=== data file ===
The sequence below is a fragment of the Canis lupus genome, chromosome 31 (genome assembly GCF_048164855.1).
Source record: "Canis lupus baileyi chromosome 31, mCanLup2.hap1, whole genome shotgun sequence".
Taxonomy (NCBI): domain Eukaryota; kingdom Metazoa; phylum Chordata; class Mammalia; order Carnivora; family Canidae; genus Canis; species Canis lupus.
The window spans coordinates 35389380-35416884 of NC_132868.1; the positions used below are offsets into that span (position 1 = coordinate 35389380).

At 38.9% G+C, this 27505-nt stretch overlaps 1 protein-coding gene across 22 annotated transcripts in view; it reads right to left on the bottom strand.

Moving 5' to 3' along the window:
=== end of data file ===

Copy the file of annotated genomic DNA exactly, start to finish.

The sequence below is a fragment of the Canis lupus genome, chromosome 31 (genome assembly GCF_048164855.1).
Source record: "Canis lupus baileyi chromosome 31, mCanLup2.hap1, whole genome shotgun sequence".
Taxonomy (NCBI): domain Eukaryota; kingdom Metazoa; phylum Chordata; class Mammalia; order Carnivora; family Canidae; genus Canis; species Canis lupus.
The window spans coordinates 35389380-35416884 of NC_132868.1; the positions used below are offsets into that span (position 1 = coordinate 35389380).

At 38.9% G+C, this 27505-nt stretch overlaps 1 protein-coding gene across 22 annotated transcripts in view; it reads right to left on the bottom strand.

Moving 5' to 3' along the window: